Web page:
Companies making hand sanitisers as well as raw materials have come under the lens of the Director General of GST Intelligence for allegedly incorrectly categorising these products and evading tax. But the matter, as it turns out, is not so simplistic as it seems. Pharmaceutical companies have argued that hand sanitisers are medicaments but the taxman believes them to be disinfectants.
Things get further complicated as medicaments are liable for 12 per cent GST but disinfectants are under the 18 per cent GST bracket. According to the GST framework, anything that is used as medicine or used to manufacture medicine is categorised under medicaments, while soaps or liquids used as soaps are categorised under disinfectants.
According to a report in The Economic Times, the GST department's investigation arm, DGGI, has initiated an investigation in this regard as well as sent notices to some companies. The DGGI has said in the tax notice, as seen by the daily, that 'medicaments' consist of mixed or unmixed products for therapeutic or prophylactic use in measured doses.
Manufacturers have maintained their stand and a group of Gujarat-based pharmaceutical companies have even approached the Supreme Court in this matter. The apex court has directed them to approach the high court against the GST department. Makers have argued that hand sanitisers are crucial in the battle against COVID-19 and are therefore equivalent to medicaments that should be taxed at 12 per cent.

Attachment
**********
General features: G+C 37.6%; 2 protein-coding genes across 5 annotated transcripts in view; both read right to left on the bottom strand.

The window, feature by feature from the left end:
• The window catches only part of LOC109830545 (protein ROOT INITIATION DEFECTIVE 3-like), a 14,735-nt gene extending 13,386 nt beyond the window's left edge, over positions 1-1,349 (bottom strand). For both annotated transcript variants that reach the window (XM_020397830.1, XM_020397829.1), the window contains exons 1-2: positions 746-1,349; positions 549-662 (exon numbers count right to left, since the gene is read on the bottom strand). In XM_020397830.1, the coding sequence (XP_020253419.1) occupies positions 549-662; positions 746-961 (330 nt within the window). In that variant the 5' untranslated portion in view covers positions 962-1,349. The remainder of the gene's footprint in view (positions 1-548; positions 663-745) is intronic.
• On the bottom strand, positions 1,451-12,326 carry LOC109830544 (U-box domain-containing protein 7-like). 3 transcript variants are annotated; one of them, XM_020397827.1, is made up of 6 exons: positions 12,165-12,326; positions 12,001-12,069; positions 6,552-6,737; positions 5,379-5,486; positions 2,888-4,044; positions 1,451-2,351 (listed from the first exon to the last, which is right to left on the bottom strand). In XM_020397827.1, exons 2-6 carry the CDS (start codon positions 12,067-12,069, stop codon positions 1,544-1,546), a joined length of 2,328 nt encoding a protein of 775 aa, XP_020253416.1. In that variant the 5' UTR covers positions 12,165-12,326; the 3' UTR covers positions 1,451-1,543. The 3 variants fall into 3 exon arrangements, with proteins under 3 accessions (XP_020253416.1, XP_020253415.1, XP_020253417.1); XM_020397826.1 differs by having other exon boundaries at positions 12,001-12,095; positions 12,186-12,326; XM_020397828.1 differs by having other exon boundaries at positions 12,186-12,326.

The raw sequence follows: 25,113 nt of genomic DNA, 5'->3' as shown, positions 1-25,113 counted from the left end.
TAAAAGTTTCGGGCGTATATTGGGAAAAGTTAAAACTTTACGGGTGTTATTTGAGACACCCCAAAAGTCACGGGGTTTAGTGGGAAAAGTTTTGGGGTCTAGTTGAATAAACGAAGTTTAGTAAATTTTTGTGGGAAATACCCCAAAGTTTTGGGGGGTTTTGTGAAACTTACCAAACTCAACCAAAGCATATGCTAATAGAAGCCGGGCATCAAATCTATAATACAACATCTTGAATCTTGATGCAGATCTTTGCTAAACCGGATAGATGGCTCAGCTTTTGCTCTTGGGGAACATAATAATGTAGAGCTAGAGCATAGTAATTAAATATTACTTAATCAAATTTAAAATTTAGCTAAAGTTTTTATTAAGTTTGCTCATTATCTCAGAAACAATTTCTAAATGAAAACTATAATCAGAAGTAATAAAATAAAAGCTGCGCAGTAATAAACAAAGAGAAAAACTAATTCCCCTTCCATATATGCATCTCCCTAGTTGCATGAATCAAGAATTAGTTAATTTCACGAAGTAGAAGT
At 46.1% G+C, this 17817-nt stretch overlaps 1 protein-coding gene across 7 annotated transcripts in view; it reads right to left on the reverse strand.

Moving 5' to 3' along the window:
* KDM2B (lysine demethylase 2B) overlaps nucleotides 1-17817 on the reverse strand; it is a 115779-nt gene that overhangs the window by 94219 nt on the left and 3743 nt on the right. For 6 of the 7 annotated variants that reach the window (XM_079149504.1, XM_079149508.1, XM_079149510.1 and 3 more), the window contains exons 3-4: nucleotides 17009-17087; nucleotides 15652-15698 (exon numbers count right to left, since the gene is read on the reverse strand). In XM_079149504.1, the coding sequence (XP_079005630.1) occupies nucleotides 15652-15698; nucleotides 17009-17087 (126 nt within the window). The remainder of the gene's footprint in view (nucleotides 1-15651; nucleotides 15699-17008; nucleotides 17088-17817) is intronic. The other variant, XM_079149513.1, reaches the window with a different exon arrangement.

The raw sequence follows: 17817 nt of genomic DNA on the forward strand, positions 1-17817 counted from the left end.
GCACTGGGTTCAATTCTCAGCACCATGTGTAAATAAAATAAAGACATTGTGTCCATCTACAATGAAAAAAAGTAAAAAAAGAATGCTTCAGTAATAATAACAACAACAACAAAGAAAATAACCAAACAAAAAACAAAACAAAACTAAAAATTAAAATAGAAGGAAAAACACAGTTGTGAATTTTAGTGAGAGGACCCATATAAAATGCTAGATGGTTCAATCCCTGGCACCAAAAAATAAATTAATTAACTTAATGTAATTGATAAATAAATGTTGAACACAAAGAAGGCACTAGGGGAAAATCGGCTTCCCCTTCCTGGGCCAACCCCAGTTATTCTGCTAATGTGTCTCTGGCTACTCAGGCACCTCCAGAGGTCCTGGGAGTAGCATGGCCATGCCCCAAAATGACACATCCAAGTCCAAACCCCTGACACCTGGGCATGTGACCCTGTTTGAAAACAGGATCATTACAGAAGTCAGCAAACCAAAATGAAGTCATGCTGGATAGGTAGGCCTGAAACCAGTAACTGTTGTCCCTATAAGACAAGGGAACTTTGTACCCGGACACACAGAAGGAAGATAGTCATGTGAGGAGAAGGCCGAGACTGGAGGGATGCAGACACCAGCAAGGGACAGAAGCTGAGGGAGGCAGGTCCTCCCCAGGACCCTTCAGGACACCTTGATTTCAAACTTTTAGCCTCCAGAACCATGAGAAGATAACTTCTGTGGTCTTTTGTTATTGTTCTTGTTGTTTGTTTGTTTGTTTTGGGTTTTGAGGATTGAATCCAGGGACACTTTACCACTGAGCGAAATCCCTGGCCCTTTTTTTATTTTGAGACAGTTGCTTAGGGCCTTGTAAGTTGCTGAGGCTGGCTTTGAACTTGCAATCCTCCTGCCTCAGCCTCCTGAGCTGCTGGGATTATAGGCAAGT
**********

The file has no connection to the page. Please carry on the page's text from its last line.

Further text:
The daily stated that hundreds of companies in Gujarat and Maharashtra are under scrutiny. Some of these companies make sanitisers, similar products, or raw materials for such items.
Pharmaceutical companies that supply disinfectants to hospitals are also under the taxman's lens. In most cases, DGGI has said that these items are liable to be taxed higher as they are used to sanitise hospitals, much like hand sanitisers. Some of the companies have said that they are manufacturing 'hand and skin' medicaments that doctors use before operations. As these are categorised as 'life-saving drugs' they are categorised in the 5 per cent slab.
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